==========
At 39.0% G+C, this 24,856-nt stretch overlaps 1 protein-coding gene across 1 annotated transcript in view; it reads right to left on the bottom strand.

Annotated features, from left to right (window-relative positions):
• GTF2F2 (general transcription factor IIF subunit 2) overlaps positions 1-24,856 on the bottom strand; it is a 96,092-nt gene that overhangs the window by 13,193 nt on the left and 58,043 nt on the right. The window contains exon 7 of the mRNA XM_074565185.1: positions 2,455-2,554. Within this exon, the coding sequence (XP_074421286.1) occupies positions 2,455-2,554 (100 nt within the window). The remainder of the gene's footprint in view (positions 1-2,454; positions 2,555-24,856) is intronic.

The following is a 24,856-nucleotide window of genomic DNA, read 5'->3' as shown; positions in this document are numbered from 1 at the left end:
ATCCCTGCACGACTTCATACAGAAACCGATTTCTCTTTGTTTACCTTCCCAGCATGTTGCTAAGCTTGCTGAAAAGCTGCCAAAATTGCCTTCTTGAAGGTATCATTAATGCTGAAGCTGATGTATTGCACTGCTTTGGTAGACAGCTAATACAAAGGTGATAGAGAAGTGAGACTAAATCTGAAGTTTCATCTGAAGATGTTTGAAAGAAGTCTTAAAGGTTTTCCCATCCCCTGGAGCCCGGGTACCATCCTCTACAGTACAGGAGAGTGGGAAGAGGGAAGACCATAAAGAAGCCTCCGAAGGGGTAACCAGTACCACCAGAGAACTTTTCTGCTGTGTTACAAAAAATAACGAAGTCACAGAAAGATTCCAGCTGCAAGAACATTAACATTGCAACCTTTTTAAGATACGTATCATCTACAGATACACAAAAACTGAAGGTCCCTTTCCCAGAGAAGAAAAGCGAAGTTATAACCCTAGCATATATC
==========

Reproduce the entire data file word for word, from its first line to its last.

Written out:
At 39.0% G+C, this 24,856-nt stretch overlaps 1 protein-coding gene across 1 annotated transcript in view; it reads right to left on the bottom strand.

Annotated features, from left to right (window-relative positions):
• GTF2F2 (general transcription factor IIF subunit 2) overlaps positions 1-24,856 on the bottom strand; it is a 96,092-nt gene that overhangs the window by 13,193 nt on the left and 58,043 nt on the right. The window contains exon 7 of the mRNA XM_074565185.1: positions 2,455-2,554. Within this exon, the coding sequence (XP_074421286.1) occupies positions 2,455-2,554 (100 nt within the window). The remainder of the gene's footprint in view (positions 1-2,454; positions 2,555-24,856) is intronic.

The following is a 24,856-nucleotide window of genomic DNA, read 5'->3' as shown; positions in this document are numbered from 1 at the left end:
ATCCCTGCACGACTTCATACAGAAACCGATTTCTCTTTGTTTACCTTCCCAGCATGTTGCTAAGCTTGCTGAAAAGCTGCCAAAATTGCCTTCTTGAAGGTATCATTAATGCTGAAGCTGATGTATTGCACTGCTTTGGTAGACAGCTAATACAAAGGTGATAGAGAAGTGAGACTAAATCTGAAGTTTCATCTGAAGATGTTTGAAAGAAGTCTTAAAGGTTTTCCCATCCCCTGGAGCCCGGGTACCATCCTCTACAGTACAGGAGAGTGGGAAGAGGGAAGACCATAAAGAAGCCTCCGAAGGGGTAACCAGTACCACCAGAGAACTTTTCTGCTGTGTTACAAAAAATAACGAAGTCACAGAAAGATTCCAGCTGCAAGAACATTAACATTGCAACCTTTTTAAGATACGTATCATCTACAGATACACAAAAACTGAAGGTCCCTTTCCCAGAGAAGAAAAGCGAAGTTATAACCCTAGCATATATC